Fashion Technology is the New Black

 One thing I thoroughly enjoy is seeing the many ways that technology is changing the industries of the world. I often venture to various industry meetups in SF and abroad to see how early adopters and innovators use tech to evolve what they do. Over the years, I have become a spectator of how tech is evolving the fashion industry. Sure I can use any fashion tips I can get, a guilty pleasure is watching Project Runway (I am a fan of Heidi Klum & Tim Gunn), and let's not forget this is a global trillion dollar industry.

 The fashion industry consists of four levels: the production of raw materials, principally fibres and textiles but also leather and fur; the production of fashion goods by designers, manufacturers, contractors, and others; retail sales; and various forms of advertising and promotion. These levels consist of many separate but interdependent sectors, all of which are devoted to the goal of satisfying consumer demand for apparel under conditions that enable participants in the industry to operate at a profit. - Wikipedia

 There are many impressive fashion tech applications I have been exposed to and here are some of my favorites that leverage more innovative technologies.

Bodymetrics :
Developed by Bodymetrics, a London-based pioneer in 3D body-mapping, the Bodymetrics Pod was introduced to American shoppers for the first time during Women’s Denim Days at Bloomingdale’s in Century City, Los Angeles. This is the first time Kinect for Windows has been used commercially in the United States for body mapping in a retail clothing environment.

Bodymetrics has also made a solution for the living room that can be seen in the video below.

CLO Virtual Fashion Inc. :
 CLO Virtual Fashion Inc. is based in Seoul and its products are used by designers in industries like fashion, gaming, and education to create realistic, digital 3D clothes. Marvelous Designer and CLO3D are software tools that allow for the design of accurate patterns without the help of the other pattern CAD tools, and provide realistic clothing simulation animations so designers can see how their designs look and move on a virtual model. CLO3D is a 3D virtualization tool and supports 2D pattern file load, avatar size change, and the other features like stitch line. Marvelous Designer is mainly for animations, game, and commercial use and is compatible with other 3D tools including Maya, 3Ds Max, Maxon and other modeling tools. Marvelous Designer 2 was used in the Hobbit movie. : Virtual Dressing Room has applied advanced robotic science to solve the problem of ‘the wrong size’ for online clothes shoppers. At the heart of’s virtual fitting room is ‘FitBot’, a sophisticated robotic mannequin with artificial muscles able to mimic the shape and size of any body type – almost 100,000 different shapes.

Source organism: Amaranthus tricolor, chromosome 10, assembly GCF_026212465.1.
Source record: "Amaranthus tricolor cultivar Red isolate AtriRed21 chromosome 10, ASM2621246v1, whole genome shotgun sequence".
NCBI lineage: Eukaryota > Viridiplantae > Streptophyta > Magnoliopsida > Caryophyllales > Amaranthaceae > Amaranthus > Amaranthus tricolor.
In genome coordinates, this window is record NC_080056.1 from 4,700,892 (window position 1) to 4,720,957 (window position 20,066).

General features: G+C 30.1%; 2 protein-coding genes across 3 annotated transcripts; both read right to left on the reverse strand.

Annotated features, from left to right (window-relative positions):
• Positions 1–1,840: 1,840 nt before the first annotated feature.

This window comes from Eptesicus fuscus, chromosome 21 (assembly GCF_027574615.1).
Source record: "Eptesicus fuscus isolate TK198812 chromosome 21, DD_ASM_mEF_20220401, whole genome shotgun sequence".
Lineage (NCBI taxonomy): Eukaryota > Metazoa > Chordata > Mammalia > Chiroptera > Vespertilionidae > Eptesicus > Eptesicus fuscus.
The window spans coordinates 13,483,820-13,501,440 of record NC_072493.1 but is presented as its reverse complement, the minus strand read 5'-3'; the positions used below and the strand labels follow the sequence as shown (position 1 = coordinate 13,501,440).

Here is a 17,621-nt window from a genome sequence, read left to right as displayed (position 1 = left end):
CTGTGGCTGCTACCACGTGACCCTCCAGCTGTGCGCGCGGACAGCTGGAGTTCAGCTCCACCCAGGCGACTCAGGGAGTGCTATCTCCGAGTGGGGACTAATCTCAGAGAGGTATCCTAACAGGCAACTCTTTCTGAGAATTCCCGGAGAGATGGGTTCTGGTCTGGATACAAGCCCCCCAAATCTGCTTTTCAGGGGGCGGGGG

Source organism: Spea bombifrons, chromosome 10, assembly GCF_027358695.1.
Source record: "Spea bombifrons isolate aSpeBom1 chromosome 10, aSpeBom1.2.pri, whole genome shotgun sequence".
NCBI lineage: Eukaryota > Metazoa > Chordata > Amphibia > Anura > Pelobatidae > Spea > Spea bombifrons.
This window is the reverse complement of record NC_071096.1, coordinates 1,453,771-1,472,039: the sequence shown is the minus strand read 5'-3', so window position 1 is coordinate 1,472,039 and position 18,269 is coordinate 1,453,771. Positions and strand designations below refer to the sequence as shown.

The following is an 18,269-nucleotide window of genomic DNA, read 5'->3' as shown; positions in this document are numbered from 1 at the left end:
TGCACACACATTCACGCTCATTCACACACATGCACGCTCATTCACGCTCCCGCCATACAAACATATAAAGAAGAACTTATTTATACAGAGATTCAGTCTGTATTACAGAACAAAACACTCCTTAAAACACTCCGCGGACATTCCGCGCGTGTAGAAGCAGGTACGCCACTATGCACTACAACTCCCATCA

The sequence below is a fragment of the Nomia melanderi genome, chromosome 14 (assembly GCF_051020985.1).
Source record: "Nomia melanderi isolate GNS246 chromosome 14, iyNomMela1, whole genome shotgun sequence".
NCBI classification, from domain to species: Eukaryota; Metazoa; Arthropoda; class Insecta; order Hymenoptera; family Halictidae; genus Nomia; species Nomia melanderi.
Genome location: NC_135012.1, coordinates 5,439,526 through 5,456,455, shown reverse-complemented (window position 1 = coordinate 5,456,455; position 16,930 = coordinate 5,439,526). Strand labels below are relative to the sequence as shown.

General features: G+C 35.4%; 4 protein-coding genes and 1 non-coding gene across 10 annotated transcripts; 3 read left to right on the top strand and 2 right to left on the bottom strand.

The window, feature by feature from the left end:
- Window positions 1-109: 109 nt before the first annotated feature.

To populate the database of any given brand or retailer, a FitBot is dressed in each item of clothing, in each size. Each permutation is then photographed at high speed, in high resolution, while the FitBot runs rapidly through its thousands of different body shapes. Then, on the brand or retailer’s site, after asking a shopper to enter just a few basic measurements, is able to display the garment pictures that correspond exactly to his/her body shape. The customer sees exactly how the garment in the range, in any of the available sizes, will hang on them (or cling to them), and all before making their online purchase.

Mintperfect :
 The startup Mintperfect leverages elements of HTML5 to allow shoppers to view and examine the recreations of the clothes they want to purchase in 3D with no plugin needed. I have not heard much about this startup beyond the event I met the founder at, but am a fan that it is the first use of WebGL for the fashion industry I have seen.

Styku :
A product of the Microsoft Accelerator for Kinect program, Styku, has developed virtual fitting room software and body scanner technology powered by Kinect for Windows. Styku has pioneered a precise apparel fit and size prediction and visualization platform that is poised to revolutionize the way people shop for clothing. The Smart Fitting Room is designed to overcome the hurdle in online apparel sales for the online retailer; the inability to “try before I buy”.

Decoded Fashion at Mercedes-Benz Fashion Week

While visiting New York, I got the opportunity to attend Decoded Fashion and its hackathon finale. The show featured movers and shakers of the fashion world that included fashion model Coco Rocha and designer Zac Posen.

I was impressed by the amount of fashion applications that used technologies close to my heart.

First up was AHAlife and their augmented reality campaign that used the Layar platform.

Next was SayDuck, a startup company based in London and Helsinki. They provide a mobile augmented reality platform for showcasing products like furniture, home decorations, and fashion accessories.

Finally, there was a panel about fashion and 3D printing with a representative from Shapeways. For those that don't know, Shapeways is a 3D printing marketplace and community. It has quite an impressive gallery of designs from fashion designers.

New York based fashion designer Kimberly Ovitz took the idea of natural defense, an exoskeleton, and brought it to Shapeways. She created a fluid, organic jewelry collection that molds to the body like armor. During New York Fashion Week, Kimberly presented her first jewelry line that you can buy straight from the Fall 2013 runway, custom made for the buyer.

Bravo fashion industry players. I applaud your fashion tech forward thinking and will be keeping my eye on you. For those that want to stay current with fashion tech news, I recommend the SF FashTech Blog.


Maria Louise said…
I most definitley feel fashion tech is the new Black.

Let me know what you think of my blog art.

Gotta love it.

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